No-one can be expected to have the solutions to these dilemmas, but the point I am trying to raise is that the resurgence of Tuberculosis is primarily due to the increasing prevalence of HIV, and we know that the development of resistant strains of tuberculosis corresponds to the increasing use of antibiotics in this patient population. Lengthening their survival time from TB will invite other invaders. Some of our AIDS patients in Canada are on eight to ten medications, most of these being antibiotics and antiviral drugs. These patients certainly live longer and their quality of life is improved, but with the reasonable expectation of developing resistant stains of bacteria and viruses to their drugs. Modified programs such as the Global Drug Facility Plan could improve life expectancy for millions of T.B. patients world wide, but has any one looked at the probability of drug resistance that is likely to develop? As mentioned, we are already seeing this in our Aids patients in North America. Besides, I do not believe we can win the tuberculosis battle without winning the HIV battle first, so is the money being well placed? I do acknowledge the fact that “ it is hard to remember that you came to drain the swamp when you’re up to your ass in alligators”.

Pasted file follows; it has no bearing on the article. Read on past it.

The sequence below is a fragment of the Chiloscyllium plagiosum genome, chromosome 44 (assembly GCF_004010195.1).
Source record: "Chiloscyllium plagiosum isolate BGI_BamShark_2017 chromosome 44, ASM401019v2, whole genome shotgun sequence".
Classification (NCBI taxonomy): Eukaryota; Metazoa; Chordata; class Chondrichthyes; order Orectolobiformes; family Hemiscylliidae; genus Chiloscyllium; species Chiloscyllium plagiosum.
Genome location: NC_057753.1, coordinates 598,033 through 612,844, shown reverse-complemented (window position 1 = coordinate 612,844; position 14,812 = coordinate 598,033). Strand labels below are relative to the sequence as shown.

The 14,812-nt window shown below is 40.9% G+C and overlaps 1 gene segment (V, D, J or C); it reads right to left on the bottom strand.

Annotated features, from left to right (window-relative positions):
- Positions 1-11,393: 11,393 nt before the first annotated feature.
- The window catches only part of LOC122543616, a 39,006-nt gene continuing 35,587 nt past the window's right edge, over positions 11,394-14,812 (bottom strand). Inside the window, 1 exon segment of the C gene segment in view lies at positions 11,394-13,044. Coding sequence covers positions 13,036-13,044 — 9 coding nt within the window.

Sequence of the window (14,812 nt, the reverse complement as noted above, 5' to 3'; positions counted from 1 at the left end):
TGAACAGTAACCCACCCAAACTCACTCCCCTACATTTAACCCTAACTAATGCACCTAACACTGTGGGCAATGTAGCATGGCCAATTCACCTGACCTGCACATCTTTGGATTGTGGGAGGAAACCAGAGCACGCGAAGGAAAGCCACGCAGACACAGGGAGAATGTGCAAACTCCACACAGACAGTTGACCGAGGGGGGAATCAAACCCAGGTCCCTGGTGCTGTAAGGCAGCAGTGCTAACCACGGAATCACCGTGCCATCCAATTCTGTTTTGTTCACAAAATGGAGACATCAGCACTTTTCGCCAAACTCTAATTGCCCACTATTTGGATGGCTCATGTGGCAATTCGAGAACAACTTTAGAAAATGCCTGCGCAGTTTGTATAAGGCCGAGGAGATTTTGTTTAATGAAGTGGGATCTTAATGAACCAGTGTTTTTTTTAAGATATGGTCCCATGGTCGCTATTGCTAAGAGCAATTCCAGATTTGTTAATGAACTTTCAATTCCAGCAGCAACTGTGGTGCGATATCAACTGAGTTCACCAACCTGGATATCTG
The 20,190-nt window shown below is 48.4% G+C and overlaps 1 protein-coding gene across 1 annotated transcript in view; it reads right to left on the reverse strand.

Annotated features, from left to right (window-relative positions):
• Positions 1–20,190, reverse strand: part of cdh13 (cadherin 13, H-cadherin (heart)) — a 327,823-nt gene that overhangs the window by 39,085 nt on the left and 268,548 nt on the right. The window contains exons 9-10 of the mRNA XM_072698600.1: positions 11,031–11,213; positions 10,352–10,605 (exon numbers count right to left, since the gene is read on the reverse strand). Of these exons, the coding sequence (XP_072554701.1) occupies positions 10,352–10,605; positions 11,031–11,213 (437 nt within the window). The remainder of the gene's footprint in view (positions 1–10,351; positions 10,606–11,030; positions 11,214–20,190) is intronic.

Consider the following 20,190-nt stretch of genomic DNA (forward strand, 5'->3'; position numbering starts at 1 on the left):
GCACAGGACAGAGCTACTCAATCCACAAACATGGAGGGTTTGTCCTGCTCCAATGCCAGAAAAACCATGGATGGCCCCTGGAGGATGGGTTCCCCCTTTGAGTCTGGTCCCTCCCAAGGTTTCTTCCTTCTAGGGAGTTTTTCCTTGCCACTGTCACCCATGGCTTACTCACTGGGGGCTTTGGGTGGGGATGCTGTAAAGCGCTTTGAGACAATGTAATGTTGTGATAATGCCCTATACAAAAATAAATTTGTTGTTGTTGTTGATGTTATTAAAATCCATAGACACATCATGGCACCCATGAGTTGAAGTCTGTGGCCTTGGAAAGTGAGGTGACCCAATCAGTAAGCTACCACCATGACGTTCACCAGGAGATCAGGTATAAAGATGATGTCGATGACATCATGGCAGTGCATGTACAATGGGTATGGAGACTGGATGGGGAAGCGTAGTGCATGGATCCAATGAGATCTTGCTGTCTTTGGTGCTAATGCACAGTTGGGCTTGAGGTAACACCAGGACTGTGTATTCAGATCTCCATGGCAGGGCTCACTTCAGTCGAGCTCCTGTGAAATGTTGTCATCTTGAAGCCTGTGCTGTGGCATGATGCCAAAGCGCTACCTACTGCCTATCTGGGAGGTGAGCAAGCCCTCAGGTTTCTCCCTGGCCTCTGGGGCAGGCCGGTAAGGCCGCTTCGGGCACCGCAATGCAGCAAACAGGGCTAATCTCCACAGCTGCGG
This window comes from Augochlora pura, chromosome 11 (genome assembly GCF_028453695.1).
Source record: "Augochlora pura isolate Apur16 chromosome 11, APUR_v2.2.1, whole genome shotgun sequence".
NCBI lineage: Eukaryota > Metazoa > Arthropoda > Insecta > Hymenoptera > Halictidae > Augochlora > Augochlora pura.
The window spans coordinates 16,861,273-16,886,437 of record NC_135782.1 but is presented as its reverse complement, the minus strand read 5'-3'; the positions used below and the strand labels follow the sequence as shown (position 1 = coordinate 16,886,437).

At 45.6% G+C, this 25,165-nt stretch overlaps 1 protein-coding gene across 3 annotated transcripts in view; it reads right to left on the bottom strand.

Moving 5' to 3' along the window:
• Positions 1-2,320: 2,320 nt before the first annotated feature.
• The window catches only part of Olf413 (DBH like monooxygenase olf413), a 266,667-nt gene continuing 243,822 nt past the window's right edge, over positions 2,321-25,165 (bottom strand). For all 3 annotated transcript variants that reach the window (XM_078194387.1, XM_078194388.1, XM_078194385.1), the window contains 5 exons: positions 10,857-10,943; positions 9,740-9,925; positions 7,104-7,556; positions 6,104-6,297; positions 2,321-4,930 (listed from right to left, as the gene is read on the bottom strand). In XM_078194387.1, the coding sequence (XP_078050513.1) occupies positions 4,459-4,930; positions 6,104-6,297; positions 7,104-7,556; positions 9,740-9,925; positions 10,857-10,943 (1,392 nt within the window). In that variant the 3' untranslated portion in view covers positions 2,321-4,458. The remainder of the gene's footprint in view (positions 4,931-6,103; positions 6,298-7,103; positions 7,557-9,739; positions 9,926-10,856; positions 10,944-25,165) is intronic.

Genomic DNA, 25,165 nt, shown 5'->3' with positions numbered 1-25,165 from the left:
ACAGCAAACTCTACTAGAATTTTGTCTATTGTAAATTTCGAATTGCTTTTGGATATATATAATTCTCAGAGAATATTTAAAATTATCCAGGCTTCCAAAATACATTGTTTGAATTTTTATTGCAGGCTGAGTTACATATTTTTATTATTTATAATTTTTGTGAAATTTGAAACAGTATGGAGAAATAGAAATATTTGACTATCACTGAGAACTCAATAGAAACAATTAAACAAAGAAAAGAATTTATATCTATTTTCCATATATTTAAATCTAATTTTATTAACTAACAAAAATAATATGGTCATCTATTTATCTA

This moral dilemma is only one of the ethical issues facing the world today. Many groups of people feel strongly that we, in the “have” countries of the world today, can not humanely stand by and do nothing while these people in dire need of our help are dying. Still, these are the same people who felt we should have stood idly by, while villages in Iraq were being gassed, women were stoned for being raped, and people were beheaded for their beliefs. These may well be the same people who raise their voices loudly when some Canadians wish to change our health care system so that we have the capability of looking after the poor, the chronically ill, and the frail elderly, and allow those who are capable, a venue where they can provide for themselves. I don’t envy the decision makers that have to deal with the many demands imposed upon them by virtue of their positions. Every situation needs to be looked at long and hard, but decisions need to be made and only history will reveal the appropriateness of those decisions.
Of late, Canadians have been far too eager to throw dirt at the U.S. for moving forward in some areas. We in Canada must remember that not making a decision is in fact a decision; a decision to do nothing. For too many years we have coasted in the areas of health care nationally and world affairs internationally. We have lived off of the victories and accomplishments of years gone by and those before us. Perhaps the time has come for Canadians to garner the courage to move forward. History will judge us as a nation, and the world will judge us as a people, but we will be judged.

1 Comments:

Blogger Lanny said...

Excellent post!

29/3/06 12:02 PM